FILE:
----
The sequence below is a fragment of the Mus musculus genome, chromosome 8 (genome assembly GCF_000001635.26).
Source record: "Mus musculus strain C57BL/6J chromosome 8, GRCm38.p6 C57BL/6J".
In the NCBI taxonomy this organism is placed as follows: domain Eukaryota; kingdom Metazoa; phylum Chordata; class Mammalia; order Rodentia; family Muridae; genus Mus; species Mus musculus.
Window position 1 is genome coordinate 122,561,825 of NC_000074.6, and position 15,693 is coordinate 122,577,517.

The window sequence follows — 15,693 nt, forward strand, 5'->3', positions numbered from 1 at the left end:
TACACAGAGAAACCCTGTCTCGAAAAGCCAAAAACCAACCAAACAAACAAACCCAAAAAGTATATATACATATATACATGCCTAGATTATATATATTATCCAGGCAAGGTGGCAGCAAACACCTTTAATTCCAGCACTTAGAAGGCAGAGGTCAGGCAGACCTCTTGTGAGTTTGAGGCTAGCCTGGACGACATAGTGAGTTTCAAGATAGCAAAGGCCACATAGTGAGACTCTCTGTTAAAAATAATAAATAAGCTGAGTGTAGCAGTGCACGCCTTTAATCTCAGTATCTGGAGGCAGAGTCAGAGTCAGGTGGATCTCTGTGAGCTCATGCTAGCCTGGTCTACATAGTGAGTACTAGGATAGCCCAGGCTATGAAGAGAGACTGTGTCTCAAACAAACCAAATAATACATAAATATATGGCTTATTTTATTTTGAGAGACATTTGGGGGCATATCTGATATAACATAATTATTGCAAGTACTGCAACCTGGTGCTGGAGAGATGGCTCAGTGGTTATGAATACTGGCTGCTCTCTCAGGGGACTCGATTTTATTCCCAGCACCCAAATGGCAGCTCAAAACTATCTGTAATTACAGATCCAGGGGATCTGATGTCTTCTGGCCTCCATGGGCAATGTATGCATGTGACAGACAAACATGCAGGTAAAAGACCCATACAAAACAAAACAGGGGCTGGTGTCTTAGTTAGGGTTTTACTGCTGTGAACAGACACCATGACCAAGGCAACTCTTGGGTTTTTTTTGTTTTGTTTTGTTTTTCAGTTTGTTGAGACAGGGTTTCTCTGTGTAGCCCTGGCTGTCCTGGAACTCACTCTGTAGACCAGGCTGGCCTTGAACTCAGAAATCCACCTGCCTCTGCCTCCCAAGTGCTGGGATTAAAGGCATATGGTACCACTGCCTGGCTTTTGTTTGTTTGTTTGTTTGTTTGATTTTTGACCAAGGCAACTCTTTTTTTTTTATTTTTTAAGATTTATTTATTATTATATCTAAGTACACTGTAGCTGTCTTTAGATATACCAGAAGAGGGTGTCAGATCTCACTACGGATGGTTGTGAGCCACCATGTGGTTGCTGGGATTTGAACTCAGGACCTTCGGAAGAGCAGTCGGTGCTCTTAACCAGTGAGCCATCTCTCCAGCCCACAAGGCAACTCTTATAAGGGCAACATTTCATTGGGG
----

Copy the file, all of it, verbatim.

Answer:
The sequence below is a fragment of the Mus musculus genome, chromosome 8 (genome assembly GCF_000001635.26).
Source record: "Mus musculus strain C57BL/6J chromosome 8, GRCm38.p6 C57BL/6J".
In the NCBI taxonomy this organism is placed as follows: domain Eukaryota; kingdom Metazoa; phylum Chordata; class Mammalia; order Rodentia; family Muridae; genus Mus; species Mus musculus.
Window position 1 is genome coordinate 122,561,825 of NC_000074.6, and position 15,693 is coordinate 122,577,517.

The window sequence follows — 15,693 nt, forward strand, 5'->3', positions numbered from 1 at the left end:
TACACAGAGAAACCCTGTCTCGAAAAGCCAAAAACCAACCAAACAAACAAACCCAAAAAGTATATATACATATATACATGCCTAGATTATATATATTATCCAGGCAAGGTGGCAGCAAACACCTTTAATTCCAGCACTTAGAAGGCAGAGGTCAGGCAGACCTCTTGTGAGTTTGAGGCTAGCCTGGACGACATAGTGAGTTTCAAGATAGCAAAGGCCACATAGTGAGACTCTCTGTTAAAAATAATAAATAAGCTGAGTGTAGCAGTGCACGCCTTTAATCTCAGTATCTGGAGGCAGAGTCAGAGTCAGGTGGATCTCTGTGAGCTCATGCTAGCCTGGTCTACATAGTGAGTACTAGGATAGCCCAGGCTATGAAGAGAGACTGTGTCTCAAACAAACCAAATAATACATAAATATATGGCTTATTTTATTTTGAGAGACATTTGGGGGCATATCTGATATAACATAATTATTGCAAGTACTGCAACCTGGTGCTGGAGAGATGGCTCAGTGGTTATGAATACTGGCTGCTCTCTCAGGGGACTCGATTTTATTCCCAGCACCCAAATGGCAGCTCAAAACTATCTGTAATTACAGATCCAGGGGATCTGATGTCTTCTGGCCTCCATGGGCAATGTATGCATGTGACAGACAAACATGCAGGTAAAAGACCCATACAAAACAAAACAGGGGCTGGTGTCTTAGTTAGGGTTTTACTGCTGTGAACAGACACCATGACCAAGGCAACTCTTGGGTTTTTTTTGTTTTGTTTTGTTTTTCAGTTTGTTGAGACAGGGTTTCTCTGTGTAGCCCTGGCTGTCCTGGAACTCACTCTGTAGACCAGGCTGGCCTTGAACTCAGAAATCCACCTGCCTCTGCCTCCCAAGTGCTGGGATTAAAGGCATATGGTACCACTGCCTGGCTTTTGTTTGTTTGTTTGTTTGTTTGATTTTTGACCAAGGCAACTCTTTTTTTTTTATTTTTTAAGATTTATTTATTATTATATCTAAGTACACTGTAGCTGTCTTTAGATATACCAGAAGAGGGTGTCAGATCTCACTACGGATGGTTGTGAGCCACCATGTGGTTGCTGGGATTTGAACTCAGGACCTTCGGAAGAGCAGTCGGTGCTCTTAACCAGTGAGCCATCTCTCCAGCCCACAAGGCAACTCTTATAAGGGCAACATTTCATTGGGG